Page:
Dr Susan Watkins of the University of Arkansas sent me an e-mail the other day to let me know about a small experiment that she and co-workers ran in the farm's four houses recently, which highlights the dangers of accepting assumptions.

Dr Watkins explained that Dr Tom Tabler, the University's research farm manager, likes to set the nipple drinkers in the houses relatively high, so that the birds drink at an angle of 90 degrees. She added that the manager and service technicians felt that setting the drinkers lower would result in too much caked litter underneath the water lines. Dr Watkins decided to run an experiment to test out the theory.

She explained, "I got the manager to keep the lines lower in two houses, so that the birds drank at a 45-degree angle from 14 days of age to market age of 37 days. We did this for both styles of equipment we have Cumberland and Agile/Lubing. Our integrator, Simmons Foods, randomised the birds from each source across all houses so that chick source was the same."

In the trial, the birds had better feed conversion and weight gain in the houses where the drinkers were set lower. This was true for both brands of drinker (identified as A and B). Dr Watkins felt that the birds perform better when they do not have to stretch, particularly the smaller birds. The birds with the lower drinkers had a feed conversion six points better than the others, and they weighed 62g more.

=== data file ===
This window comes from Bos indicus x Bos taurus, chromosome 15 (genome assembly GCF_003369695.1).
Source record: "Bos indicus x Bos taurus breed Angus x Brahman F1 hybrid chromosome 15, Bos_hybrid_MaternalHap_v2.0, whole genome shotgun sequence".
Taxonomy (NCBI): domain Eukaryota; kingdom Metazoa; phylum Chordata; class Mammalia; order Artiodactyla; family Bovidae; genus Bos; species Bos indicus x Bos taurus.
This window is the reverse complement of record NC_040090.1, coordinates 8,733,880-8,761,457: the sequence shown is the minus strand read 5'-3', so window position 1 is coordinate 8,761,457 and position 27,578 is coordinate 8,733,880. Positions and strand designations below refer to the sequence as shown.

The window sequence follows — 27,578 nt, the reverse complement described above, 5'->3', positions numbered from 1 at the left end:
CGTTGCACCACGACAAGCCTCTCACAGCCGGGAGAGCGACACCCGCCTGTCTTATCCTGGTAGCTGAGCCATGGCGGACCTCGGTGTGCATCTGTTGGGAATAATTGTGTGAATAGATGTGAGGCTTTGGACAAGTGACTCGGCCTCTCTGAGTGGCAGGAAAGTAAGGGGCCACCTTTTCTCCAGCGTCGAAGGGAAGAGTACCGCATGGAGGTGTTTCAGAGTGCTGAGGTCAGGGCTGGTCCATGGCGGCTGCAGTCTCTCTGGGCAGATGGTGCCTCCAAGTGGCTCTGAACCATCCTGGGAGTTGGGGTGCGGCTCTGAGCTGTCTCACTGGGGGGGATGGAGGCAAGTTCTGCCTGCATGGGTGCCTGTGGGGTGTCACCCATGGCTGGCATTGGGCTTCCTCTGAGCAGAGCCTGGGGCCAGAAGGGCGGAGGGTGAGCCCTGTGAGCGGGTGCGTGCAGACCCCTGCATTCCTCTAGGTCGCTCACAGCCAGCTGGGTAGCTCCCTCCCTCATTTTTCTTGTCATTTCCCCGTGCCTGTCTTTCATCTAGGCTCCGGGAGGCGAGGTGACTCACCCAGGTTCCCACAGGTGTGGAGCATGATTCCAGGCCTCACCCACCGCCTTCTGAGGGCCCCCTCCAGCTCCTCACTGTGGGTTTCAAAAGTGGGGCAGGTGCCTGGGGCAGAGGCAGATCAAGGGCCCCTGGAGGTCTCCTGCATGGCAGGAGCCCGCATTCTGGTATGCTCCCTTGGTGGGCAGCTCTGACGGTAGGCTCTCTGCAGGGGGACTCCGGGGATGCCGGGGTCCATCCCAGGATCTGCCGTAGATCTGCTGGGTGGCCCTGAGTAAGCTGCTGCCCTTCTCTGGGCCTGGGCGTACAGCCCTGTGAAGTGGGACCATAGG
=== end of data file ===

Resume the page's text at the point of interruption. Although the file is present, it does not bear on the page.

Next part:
The assumption that there would be more caking of the litter under the lower drinkers turned out not to be true. The two houses with the lower drinkers produced no more loads of caked litter than the two houses with the drinkers at the usual height.

Dr Watkins said, "While this style of management might not work for everyone because of the age of drinker systems, we probably should re-think our drinker management practices. Birds have changed over recent years and the usual practice of setting the drinkers so that the birds have to look up to drink may actually be detrimental to performance."

This was one of those experiments that both disproved a long-held assumption and also brought an unlooked-for bonus: setting drinkers lower did not result in the expected problem of caked litter but it did improve bird performance two results that increase broiler producers' profit for zero outlay.